For her part, ‘The Man’ Lynch is set to reprise the rivalry of the peak year of the Women’s Evolution opposite another of the four women who peaked a Revolution for us to get where we are today, that being Charlotte. Theirs will be the first women’s TLC Match in history to end a year that started with the first Women’s Royal Rumble Match in history, and also include Asuka – the woman Charlotte should have closed WrestleMania out with and who boasts one of the longest undefeated streaks in WWE’s history. It’ll be the fourth time this year women should close a co-gendered pay-per-view and, hopefully, this time they will.
And then there are the men.
In Strowman vs. Corbin, WWE have an opportunity to once again reassert the why and how behind the Monster Among Men’s ascent to unexpectedly becoming one of the most popular acts in the company by having him decimate the woefully vanilla Corbin in the same short order he obliterated Kevin Owens at Summerslam. In doing so, WWE would also in part replicate their success behind the Summerslam production formula: keep the boring stuff short.
In Daniel Bryan vs. AJ Styles, WWE have an opportunity to address two of the Era’s most surprising, most defining narratives at the same time: Bryan’s impossible in-ring return and the disappointing results that have come with it, as well as Styles’ arrival in WWE and his meteoric rise to replace Bryan as the perennial sentimental fan favourite, especially in the retired absence of the current WWE Champion. The fickle nature of contemporary WWE fandom would play into those themes heavily, making it even more of a powerful comment on the current Era playing out – especially if Bryan loses, in a signal of his waning relevance.
And finally, in Seth Rollins vs. Dean Ambrose, WWE have the chance to revisit the single most iconic rivalry of the current Era with a fresh perspective thanks to the switch in moral alignment, as well as the opportunity to bring down their one remaining pure hero, Rollins, to his lowest level right in time to raise him to higher heights en-route, I hope, to a career-defining victory over the Beast Incarnate (or American Dragon) on the Grandest Stage of Them All, finally crowning a top star of the current age not named Roman Reigns.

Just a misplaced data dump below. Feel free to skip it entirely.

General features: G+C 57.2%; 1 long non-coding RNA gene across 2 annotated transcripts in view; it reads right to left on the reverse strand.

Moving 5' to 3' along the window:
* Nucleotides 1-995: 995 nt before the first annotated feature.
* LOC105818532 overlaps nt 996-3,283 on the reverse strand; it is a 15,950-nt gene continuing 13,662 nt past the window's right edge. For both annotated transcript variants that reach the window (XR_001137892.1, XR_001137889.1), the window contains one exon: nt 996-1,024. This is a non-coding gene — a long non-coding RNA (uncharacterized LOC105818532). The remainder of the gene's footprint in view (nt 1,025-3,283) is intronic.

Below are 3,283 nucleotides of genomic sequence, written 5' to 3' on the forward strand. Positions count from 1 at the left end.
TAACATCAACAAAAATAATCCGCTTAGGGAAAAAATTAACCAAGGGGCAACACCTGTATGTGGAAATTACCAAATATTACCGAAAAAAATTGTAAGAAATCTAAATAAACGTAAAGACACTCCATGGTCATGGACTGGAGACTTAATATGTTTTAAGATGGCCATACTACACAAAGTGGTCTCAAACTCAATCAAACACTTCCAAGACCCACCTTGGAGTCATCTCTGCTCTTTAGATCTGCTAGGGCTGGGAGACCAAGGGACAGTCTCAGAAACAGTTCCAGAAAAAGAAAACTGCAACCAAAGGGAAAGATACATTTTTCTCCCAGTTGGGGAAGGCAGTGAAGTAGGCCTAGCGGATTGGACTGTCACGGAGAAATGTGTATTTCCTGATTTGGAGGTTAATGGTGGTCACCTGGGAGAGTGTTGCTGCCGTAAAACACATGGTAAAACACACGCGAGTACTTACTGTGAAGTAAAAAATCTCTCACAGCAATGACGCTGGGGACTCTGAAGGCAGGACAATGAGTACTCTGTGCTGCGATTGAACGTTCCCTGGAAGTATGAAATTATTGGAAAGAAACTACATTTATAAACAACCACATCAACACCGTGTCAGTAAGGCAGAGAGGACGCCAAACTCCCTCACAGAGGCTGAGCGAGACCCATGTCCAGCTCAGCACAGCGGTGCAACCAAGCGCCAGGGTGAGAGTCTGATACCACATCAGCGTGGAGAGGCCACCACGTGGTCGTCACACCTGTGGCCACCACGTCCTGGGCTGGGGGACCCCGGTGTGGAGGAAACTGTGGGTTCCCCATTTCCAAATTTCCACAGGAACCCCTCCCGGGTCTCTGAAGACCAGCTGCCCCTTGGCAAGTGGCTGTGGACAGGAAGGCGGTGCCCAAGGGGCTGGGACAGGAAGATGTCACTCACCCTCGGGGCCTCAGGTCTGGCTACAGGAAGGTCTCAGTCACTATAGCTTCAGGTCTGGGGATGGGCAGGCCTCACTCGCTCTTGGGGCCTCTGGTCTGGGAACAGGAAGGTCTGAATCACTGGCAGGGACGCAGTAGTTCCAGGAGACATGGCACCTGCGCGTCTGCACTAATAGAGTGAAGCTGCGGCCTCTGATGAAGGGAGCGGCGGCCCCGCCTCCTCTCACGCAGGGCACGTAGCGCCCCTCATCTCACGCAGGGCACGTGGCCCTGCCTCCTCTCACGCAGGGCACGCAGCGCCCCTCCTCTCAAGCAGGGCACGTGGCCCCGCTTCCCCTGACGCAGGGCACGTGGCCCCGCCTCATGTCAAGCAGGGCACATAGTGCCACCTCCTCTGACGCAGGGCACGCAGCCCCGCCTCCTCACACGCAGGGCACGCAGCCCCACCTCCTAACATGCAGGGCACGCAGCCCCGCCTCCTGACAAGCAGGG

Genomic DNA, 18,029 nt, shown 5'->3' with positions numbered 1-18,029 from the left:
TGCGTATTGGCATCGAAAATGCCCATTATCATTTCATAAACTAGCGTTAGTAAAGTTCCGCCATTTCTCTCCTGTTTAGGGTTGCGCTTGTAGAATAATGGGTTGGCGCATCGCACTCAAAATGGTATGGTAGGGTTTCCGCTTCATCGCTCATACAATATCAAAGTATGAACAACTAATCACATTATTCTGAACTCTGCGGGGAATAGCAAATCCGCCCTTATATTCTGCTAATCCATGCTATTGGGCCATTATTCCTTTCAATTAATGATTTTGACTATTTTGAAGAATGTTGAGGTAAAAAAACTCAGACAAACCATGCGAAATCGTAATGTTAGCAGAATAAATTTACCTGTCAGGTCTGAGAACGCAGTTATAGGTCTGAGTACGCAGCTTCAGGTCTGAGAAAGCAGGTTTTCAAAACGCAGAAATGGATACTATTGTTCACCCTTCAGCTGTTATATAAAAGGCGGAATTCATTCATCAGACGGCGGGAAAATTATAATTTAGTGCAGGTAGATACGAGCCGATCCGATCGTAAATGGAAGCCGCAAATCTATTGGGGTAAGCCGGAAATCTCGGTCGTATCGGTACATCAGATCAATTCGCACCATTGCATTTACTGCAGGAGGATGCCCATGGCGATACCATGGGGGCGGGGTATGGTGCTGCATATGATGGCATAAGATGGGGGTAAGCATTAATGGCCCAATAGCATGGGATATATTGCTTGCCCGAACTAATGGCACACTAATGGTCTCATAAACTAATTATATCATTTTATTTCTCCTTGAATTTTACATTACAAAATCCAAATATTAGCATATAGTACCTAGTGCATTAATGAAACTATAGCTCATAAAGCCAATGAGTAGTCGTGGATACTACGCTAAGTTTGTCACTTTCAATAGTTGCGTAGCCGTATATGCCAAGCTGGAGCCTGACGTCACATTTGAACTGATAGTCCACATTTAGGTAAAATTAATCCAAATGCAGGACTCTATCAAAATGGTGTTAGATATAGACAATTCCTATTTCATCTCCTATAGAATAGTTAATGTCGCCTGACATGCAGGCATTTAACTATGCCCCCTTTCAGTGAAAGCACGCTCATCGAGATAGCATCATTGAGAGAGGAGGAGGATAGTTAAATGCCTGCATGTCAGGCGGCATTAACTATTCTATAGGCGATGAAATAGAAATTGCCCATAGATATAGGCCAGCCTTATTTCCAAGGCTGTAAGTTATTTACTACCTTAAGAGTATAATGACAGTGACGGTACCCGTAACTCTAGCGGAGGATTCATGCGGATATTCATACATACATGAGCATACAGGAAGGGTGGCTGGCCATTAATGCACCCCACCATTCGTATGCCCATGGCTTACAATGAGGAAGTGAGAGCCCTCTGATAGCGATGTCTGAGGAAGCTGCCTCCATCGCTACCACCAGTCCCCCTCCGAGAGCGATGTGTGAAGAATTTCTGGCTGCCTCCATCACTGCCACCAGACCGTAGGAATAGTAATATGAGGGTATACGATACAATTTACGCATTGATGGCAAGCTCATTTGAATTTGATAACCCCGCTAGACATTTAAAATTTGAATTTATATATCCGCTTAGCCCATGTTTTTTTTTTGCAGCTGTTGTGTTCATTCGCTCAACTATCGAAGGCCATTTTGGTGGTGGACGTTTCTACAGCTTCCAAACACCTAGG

I’m not saying these gestures will be given, these decisions made or these results compiled. I, like so many of you reading this article, have come to believe there will be no end to this new habit of relying on part-time veteran talent and celebrating – no, fetishising – the past at the expense of the present and future. But the best part of hopeless optimism is exactly what the first word in the phrase implies – you don’t need to be hopeful to be the optimist.
Regardless of the chances of any of these symbolic gestures being made, regardless of how likely or unlikely WWE are to begin their Road to WrestleMania 2019 at TLC next Sunday by placing their present in the hands of the generation they have eschewed now on three major occasions in the past, I for one find myself excited – if only mildly – about WWE’s product right now and the historic opportunity fate has seemingly granted them in seven days’ time.
Could TLC become a generation-defining pay-per-view? Ask me again, in April.